Nurturing the love for heritage among children
Summer holiday offers a great opportunity for museums to host a hive of heritage education activities, which are designed to nurture the love for heritage among people, particularly schoolchildren.
|Students learn about the country’s history at the Thang Long Imperial Citadel in Hanoi|
Various forms of experience for children
Visiting the Thang Long Imperial Citadel in Hanoi these days, visitors can see groups of students digging at the historical site. Sometimes, some of them excitedly cheer after finding an artefact.
The activity is part of a heritage education programme entitled ‘Learning to be an archaeologist’, which is organised by the Thang Long - Hanoi Heritage Conservation Centre (THCC).
Following the game, schoolchildren are invited to participate in an array of interesting activities, including a drawing contest on artefacts, and making a rubbing of ancient patterns on ‘do’ (poonah) paper.
According to Nguyen Thi Yen from the THCC, since it was launched in 2013 the programme has attracted the participation of thousands of schoolchildren every year.
At first, it was held only on weekenda, but thanks to the enthusiastic appreciation from the community, the programme is now open every day for children.
As a leading unit in implementing heritage education activities, the Temple of Literature's Culture and Science Centre is now operating 14 activities targeting different age groups, allowing schoolchildren to explore the study space in Vietnam’s feudal dynasties and school supplies of the olden days, such as brushes, ink stone, and ‘do’ paper.
According to Director of the centre, Le Xuan Kieu, the centre-hosted heritage education programmes have attracted more than 12,000 students from 12 schools in Hanoi since November 2018.
Le Quynh Nhu, a sixth grader at the Ngo Sy Lien Secondary School said that it was the first time she had been able to closely observe sacred animals, which are carved on pillars at the Temple of Literature.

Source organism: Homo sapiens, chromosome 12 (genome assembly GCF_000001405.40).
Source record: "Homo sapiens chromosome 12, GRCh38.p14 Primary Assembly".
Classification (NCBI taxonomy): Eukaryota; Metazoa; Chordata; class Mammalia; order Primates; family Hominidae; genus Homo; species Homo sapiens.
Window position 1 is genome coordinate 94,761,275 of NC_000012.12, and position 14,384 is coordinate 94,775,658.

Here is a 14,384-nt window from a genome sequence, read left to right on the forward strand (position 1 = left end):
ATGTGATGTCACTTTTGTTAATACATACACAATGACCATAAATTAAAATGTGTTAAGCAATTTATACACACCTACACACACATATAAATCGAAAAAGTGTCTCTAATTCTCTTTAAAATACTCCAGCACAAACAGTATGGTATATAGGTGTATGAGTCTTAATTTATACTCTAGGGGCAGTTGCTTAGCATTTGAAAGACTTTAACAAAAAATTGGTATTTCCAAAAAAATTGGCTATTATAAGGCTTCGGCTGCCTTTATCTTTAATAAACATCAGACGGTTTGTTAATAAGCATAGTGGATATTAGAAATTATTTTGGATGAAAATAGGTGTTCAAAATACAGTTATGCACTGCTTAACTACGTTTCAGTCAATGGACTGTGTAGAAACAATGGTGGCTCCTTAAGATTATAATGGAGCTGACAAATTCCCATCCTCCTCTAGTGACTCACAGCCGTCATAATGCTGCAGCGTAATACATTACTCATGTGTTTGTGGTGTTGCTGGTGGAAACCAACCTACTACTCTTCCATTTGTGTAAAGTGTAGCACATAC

Joining a heritage education programme at the temple helped her learn more about the origin, and meaning of each sacred animal and “interact” with them through modern software systems.
Inspiring love and responsibility for heritages
Kids learn to make traditional kites at the Temple of Literature
In addition to the Temple of Literature and the Thang Long Imperial Citadel, during the summer holiday, the Museum of Ethnology, the Vietnam National Museum of History, Hoa Lo prison and Co Loa historical site also welcome thousands of young people, who are invited to engage in assorted learning activities on educating the country’s culture and history.
Tran Viet Anh, Director of the THCC, said that many schools in Hanoi have coordinated with the centre to organise tours of the Thang Long imperial citadel during the school year as an extra curriculum activity.
In September 2018, an agreement was signed between the city’s Education and Training Department and the Thang Long-Hanoi Heritage Conservation Centre to integrate the two local heritage sites – the Thang Long imperial citadel and the Co Loa citadel relic – in the curriculum of local schools.
Since then, the citadel has welcomed nearly 17,000 out of 2 million schoolchildren in Hanoi, who come to attend learning programmes at the site.
Vice Rector of Nguyen Thi Truong Elementary School in Ba Dinh district, Tran Thi Son Ca, affirmed that students can gain and real experience by developing a direct contact with historical sites, instead of learning through textbooks. These experiences will help to stimulate their creativity and thirst for learning new things.
According to Nguyen Van Huy, Deputy Director of the Centre for Cultural Heritage Research and Promotion, more learning activities and venues targeting children are needed to encourage their passion for learning and fuel their love for the country’s traditional values.
He also stressed the need for more supportive policies for such activities and programmes in order to bring them closer to the public. Nhan Dan
CNN travels across the Southeast Asian nation to meet young Vietnamese artisans and craftsmen racing to preserve their culture in a rapidly modernizing world.
Traditional Vietnamese martial arts have a variety of schools. Nowadays, they are becoming more and more popular to foreign learners.
Music researcher Nguyen Quang Long speaks with reporter Bui Quynh Hoa about his dream to make xam (blind busker’s singing) and other traditional Vietnamese music more accessible for young people.